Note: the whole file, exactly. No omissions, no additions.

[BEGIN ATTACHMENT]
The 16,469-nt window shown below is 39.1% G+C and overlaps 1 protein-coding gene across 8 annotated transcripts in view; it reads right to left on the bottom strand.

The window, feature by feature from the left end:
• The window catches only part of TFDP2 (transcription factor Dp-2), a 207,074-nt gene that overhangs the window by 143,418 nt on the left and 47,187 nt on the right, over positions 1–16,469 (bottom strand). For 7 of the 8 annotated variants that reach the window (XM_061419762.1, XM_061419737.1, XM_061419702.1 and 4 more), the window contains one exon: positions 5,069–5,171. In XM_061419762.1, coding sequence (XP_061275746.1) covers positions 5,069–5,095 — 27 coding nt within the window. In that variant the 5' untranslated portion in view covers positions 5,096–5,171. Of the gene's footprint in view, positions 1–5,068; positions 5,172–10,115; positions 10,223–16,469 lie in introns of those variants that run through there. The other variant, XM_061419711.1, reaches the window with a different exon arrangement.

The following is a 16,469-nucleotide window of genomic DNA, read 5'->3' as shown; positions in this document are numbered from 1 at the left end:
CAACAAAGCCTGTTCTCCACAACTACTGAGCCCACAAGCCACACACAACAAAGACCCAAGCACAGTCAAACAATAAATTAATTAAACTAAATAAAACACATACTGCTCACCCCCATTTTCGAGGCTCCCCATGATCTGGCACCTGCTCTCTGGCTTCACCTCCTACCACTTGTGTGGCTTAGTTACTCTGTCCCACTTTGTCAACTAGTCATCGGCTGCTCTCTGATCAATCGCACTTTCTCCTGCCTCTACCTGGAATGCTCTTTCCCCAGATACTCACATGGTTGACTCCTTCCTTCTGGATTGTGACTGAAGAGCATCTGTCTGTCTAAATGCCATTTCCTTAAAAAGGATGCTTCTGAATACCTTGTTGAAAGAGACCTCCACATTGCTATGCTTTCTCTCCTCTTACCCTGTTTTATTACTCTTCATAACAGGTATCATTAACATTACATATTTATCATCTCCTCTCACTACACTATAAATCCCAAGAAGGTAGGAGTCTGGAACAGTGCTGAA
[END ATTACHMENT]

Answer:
The 16,469-nt window shown below is 39.1% G+C and overlaps 1 protein-coding gene across 8 annotated transcripts in view; it reads right to left on the bottom strand.

The window, feature by feature from the left end:
• The window catches only part of TFDP2 (transcription factor Dp-2), a 207,074-nt gene that overhangs the window by 143,418 nt on the left and 47,187 nt on the right, over positions 1–16,469 (bottom strand). For 7 of the 8 annotated variants that reach the window (XM_061419762.1, XM_061419737.1, XM_061419702.1 and 4 more), the window contains one exon: positions 5,069–5,171. In XM_061419762.1, coding sequence (XP_061275746.1) covers positions 5,069–5,095 — 27 coding nt within the window. In that variant the 5' untranslated portion in view covers positions 5,096–5,171. Of the gene's footprint in view, positions 1–5,068; positions 5,172–10,115; positions 10,223–16,469 lie in introns of those variants that run through there. The other variant, XM_061419711.1, reaches the window with a different exon arrangement.

The following is a 16,469-nucleotide window of genomic DNA, read 5'->3' as shown; positions in this document are numbered from 1 at the left end:
CAACAAAGCCTGTTCTCCACAACTACTGAGCCCACAAGCCACACACAACAAAGACCCAAGCACAGTCAAACAATAAATTAATTAAACTAAATAAAACACATACTGCTCACCCCCATTTTCGAGGCTCCCCATGATCTGGCACCTGCTCTCTGGCTTCACCTCCTACCACTTGTGTGGCTTAGTTACTCTGTCCCACTTTGTCAACTAGTCATCGGCTGCTCTCTGATCAATCGCACTTTCTCCTGCCTCTACCTGGAATGCTCTTTCCCCAGATACTCACATGGTTGACTCCTTCCTTCTGGATTGTGACTGAAGAGCATCTGTCTGTCTAAATGCCATTTCCTTAAAAAGGATGCTTCTGAATACCTTGTTGAAAGAGACCTCCACATTGCTATGCTTTCTCTCCTCTTACCCTGTTTTATTACTCTTCATAACAGGTATCATTAACATTACATATTTATCATCTCCTCTCACTACACTATAAATCCCAAGAAGGTAGGAGTCTGGAACAGTGCTGAA